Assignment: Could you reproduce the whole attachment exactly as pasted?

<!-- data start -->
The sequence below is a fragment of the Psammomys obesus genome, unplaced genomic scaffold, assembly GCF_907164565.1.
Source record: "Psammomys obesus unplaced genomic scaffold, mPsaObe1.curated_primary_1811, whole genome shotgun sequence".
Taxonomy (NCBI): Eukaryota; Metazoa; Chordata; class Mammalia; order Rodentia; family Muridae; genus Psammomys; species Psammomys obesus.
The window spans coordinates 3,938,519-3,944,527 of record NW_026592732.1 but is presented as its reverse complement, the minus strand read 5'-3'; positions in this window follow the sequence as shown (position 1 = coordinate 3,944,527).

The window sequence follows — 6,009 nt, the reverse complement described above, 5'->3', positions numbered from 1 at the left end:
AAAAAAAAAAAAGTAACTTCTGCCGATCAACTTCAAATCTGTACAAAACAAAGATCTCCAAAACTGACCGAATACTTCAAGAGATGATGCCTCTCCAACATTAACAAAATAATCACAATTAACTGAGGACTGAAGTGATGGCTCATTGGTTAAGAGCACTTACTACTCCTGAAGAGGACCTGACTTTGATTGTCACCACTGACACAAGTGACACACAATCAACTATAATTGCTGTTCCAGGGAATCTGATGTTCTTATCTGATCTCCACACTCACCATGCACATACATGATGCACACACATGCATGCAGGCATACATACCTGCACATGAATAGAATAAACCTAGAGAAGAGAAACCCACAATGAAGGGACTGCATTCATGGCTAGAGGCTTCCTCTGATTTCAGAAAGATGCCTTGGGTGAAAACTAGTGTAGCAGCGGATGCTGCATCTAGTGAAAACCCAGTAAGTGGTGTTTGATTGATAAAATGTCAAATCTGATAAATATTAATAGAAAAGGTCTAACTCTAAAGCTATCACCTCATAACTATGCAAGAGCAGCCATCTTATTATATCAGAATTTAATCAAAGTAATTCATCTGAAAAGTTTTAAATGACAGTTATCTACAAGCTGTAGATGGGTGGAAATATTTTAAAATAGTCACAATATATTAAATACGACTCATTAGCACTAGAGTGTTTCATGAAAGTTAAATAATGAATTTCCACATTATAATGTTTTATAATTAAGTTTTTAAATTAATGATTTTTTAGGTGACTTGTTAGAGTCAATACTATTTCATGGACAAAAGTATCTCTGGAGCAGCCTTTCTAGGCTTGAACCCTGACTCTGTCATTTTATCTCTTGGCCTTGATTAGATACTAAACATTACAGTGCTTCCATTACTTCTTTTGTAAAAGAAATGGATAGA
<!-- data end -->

The sequence below is a fragment of the Psammomys obesus genome, unplaced genomic scaffold, assembly GCF_907164565.1.
Source record: "Psammomys obesus unplaced genomic scaffold, mPsaObe1.curated_primary_1811, whole genome shotgun sequence".
Taxonomy (NCBI): Eukaryota; Metazoa; Chordata; class Mammalia; order Rodentia; family Muridae; genus Psammomys; species Psammomys obesus.
The window spans coordinates 3,938,519-3,944,527 of record NW_026592732.1 but is presented as its reverse complement, the minus strand read 5'-3'; positions in this window follow the sequence as shown (position 1 = coordinate 3,944,527).

The window sequence follows — 6,009 nt, the reverse complement described above, 5'->3', positions numbered from 1 at the left end:
AAAAAAAAAAAAGTAACTTCTGCCGATCAACTTCAAATCTGTACAAAACAAAGATCTCCAAAACTGACCGAATACTTCAAGAGATGATGCCTCTCCAACATTAACAAAATAATCACAATTAACTGAGGACTGAAGTGATGGCTCATTGGTTAAGAGCACTTACTACTCCTGAAGAGGACCTGACTTTGATTGTCACCACTGACACAAGTGACACACAATCAACTATAATTGCTGTTCCAGGGAATCTGATGTTCTTATCTGATCTCCACACTCACCATGCACATACATGATGCACACACATGCATGCAGGCATACATACCTGCACATGAATAGAATAAACCTAGAGAAGAGAAACCCACAATGAAGGGACTGCATTCATGGCTAGAGGCTTCCTCTGATTTCAGAAAGATGCCTTGGGTGAAAACTAGTGTAGCAGCGGATGCTGCATCTAGTGAAAACCCAGTAAGTGGTGTTTGATTGATAAAATGTCAAATCTGATAAATATTAATAGAAAAGGTCTAACTCTAAAGCTATCACCTCATAACTATGCAAGAGCAGCCATCTTATTATATCAGAATTTAATCAAAGTAATTCATCTGAAAAGTTTTAAATGACAGTTATCTACAAGCTGTAGATGGGTGGAAATATTTTAAAATAGTCACAATATATTAAATACGACTCATTAGCACTAGAGTGTTTCATGAAAGTTAAATAATGAATTTCCACATTATAATGTTTTATAATTAAGTTTTTAAATTAATGATTTTTTAGGTGACTTGTTAGAGTCAATACTATTTCATGGACAAAAGTATCTCTGGAGCAGCCTTTCTAGGCTTGAACCCTGACTCTGTCATTTTATCTCTTGGCCTTGATTAGATACTAAACATTACAGTGCTTCCATTACTTCTTTTGTAAAAGAAATGGATAGA